Edinburgh, Fife & East Scotland

Police reject Sheku Bayoh custody death criticism

Sheku Bayoh Image copyright Facebook
Image caption Sheku Bayoh died in police custody on Sunday 3 May

A Scottish Police Federation lawyer has hit out at criticism from representatives of the family of a Fife man who died in police custody.

Sheku Bayoh, 31, was held following an incident in Hayfield Road, Kirkcaldy, on 3 May but died in custody.

His relatives claim they were told five different versions of what happened.

Peter Watson of PBW Law said: "Comments made by those representing the family of the deceased promote a completely inaccurate and misleading account."

He added: "The officer injured remains off work, has had several hospital visits and is now in rehabilitation.

"An examination by a leading consultant confirms her injuries were significant. The injuries have been documented and photographed.

"The officers involved have never refused to provide statements. It was agreed at the outset with the Police Investigations and Review Commissioner (PIRC) that they would revert to us when they wanted statements and when they were clear on the basis that statements were to be given.

"PIRC emailed me this morning at 10:46 asking for our assistance to organise interviews and we answered at 11:29 confirming we would be pleased to assist. Those are the facts."

'Bizarre rhetoric'

Brian Docherty, Scottish Police Federation chairman, criticised comments made by the Bayoh family's lawyer Aamer Anwar.

He said: "Mr Anwar can try to throw whatever mud he wishes but the fact remains that a petite female police officer was violently assaulted by a large male and believed she was going to die as a consequence.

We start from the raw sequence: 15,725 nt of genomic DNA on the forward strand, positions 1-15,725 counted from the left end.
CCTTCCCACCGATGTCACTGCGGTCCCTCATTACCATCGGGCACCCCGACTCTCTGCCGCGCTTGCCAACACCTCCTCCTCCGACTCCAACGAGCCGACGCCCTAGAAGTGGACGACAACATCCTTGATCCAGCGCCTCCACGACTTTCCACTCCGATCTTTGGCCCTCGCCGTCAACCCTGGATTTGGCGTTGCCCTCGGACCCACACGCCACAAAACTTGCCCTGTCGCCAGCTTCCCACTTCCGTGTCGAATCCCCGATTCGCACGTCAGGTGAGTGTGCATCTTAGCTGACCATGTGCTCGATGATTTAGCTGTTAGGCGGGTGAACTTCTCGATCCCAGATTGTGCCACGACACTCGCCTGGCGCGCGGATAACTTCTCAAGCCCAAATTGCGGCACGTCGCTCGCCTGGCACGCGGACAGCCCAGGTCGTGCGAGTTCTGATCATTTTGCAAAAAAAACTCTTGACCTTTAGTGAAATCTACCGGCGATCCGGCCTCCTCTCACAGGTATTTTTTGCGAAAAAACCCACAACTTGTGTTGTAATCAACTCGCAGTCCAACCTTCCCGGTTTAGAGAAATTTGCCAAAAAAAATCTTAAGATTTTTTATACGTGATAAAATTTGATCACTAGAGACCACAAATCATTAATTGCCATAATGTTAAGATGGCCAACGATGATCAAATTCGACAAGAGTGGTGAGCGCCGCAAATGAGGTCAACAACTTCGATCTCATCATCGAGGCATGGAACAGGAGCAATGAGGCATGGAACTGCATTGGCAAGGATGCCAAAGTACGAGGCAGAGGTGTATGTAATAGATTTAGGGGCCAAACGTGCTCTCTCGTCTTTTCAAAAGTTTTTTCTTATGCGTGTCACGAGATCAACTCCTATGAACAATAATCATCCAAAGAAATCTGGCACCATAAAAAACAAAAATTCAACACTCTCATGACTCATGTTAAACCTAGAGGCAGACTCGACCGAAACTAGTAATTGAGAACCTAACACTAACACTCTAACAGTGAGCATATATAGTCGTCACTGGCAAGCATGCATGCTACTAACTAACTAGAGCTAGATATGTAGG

"In directing increasingly hyperbolic, inaccurate and bizarre rhetoric at the Scottish Police Federation, one could be mistaken for believing that Mr Anwar being at the centre of attention appears to be of greater importance than allowing the investigation to proceed without interference."

PIRC is carrying out an investigation into the death of Mr Bayoh, who had two young sons.

Last month lawer Mr Anwar said Mr Bayoh was a "well-liked, peaceful and healthy young man" who had no previous history of violence.

Mr Anwar said: "The family does not understand why the officers involved in engaging with Sheku Bayoh were not immediately suspended without prejudice after his death.

"It is a matter of wider public concern that officers remain at their desks or in contact with the public pending the outcome of the investigation into a death in custody."

Related Topics

More on this story

Related Internet links

The BBC is not responsible for the content of external Internet sites